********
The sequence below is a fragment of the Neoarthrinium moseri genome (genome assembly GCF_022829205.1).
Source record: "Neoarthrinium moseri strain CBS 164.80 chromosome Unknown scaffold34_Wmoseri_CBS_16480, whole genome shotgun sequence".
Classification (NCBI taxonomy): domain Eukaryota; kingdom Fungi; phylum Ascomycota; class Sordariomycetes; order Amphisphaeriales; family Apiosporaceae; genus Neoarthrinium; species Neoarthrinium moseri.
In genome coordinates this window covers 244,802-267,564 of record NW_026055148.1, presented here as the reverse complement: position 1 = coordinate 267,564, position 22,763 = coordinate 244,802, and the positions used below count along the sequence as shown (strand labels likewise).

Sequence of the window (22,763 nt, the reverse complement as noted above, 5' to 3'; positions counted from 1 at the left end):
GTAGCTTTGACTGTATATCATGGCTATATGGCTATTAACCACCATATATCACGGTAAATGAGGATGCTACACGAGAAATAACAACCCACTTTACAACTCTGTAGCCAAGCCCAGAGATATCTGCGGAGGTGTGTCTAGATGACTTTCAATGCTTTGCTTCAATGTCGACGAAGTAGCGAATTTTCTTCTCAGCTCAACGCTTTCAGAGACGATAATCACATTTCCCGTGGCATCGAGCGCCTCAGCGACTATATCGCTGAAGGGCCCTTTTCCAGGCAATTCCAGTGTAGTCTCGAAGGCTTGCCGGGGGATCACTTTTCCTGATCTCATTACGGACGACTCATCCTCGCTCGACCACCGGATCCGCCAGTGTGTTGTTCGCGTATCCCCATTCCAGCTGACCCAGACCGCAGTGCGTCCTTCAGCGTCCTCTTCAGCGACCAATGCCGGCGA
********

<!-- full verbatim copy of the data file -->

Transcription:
The sequence below is a fragment of the Neoarthrinium moseri genome (genome assembly GCF_022829205.1).
Source record: "Neoarthrinium moseri strain CBS 164.80 chromosome Unknown scaffold34_Wmoseri_CBS_16480, whole genome shotgun sequence".
Classification (NCBI taxonomy): domain Eukaryota; kingdom Fungi; phylum Ascomycota; class Sordariomycetes; order Amphisphaeriales; family Apiosporaceae; genus Neoarthrinium; species Neoarthrinium moseri.
In genome coordinates this window covers 244,802-267,564 of record NW_026055148.1, presented here as the reverse complement: position 1 = coordinate 267,564, position 22,763 = coordinate 244,802, and the positions used below count along the sequence as shown (strand labels likewise).

Sequence of the window (22,763 nt, the reverse complement as noted above, 5' to 3'; positions counted from 1 at the left end):
GTAGCTTTGACTGTATATCATGGCTATATGGCTATTAACCACCATATATCACGGTAAATGAGGATGCTACACGAGAAATAACAACCCACTTTACAACTCTGTAGCCAAGCCCAGAGATATCTGCGGAGGTGTGTCTAGATGACTTTCAATGCTTTGCTTCAATGTCGACGAAGTAGCGAATTTTCTTCTCAGCTCAACGCTTTCAGAGACGATAATCACATTTCCCGTGGCATCGAGCGCCTCAGCGACTATATCGCTGAAGGGCCCTTTTCCAGGCAATTCCAGTGTAGTCTCGAAGGCTTGCCGGGGGATCACTTTTCCTGATCTCATTACGGACGACTCATCCTCGCTCGACCACCGGATCCGCCAGTGTGTTGTTCGCGTATCCCCATTCCAGCTGACCCAGACCGCAGTGCGTCCTTCAGCGTCCTCTTCAGCGACCAATGCCGGCGA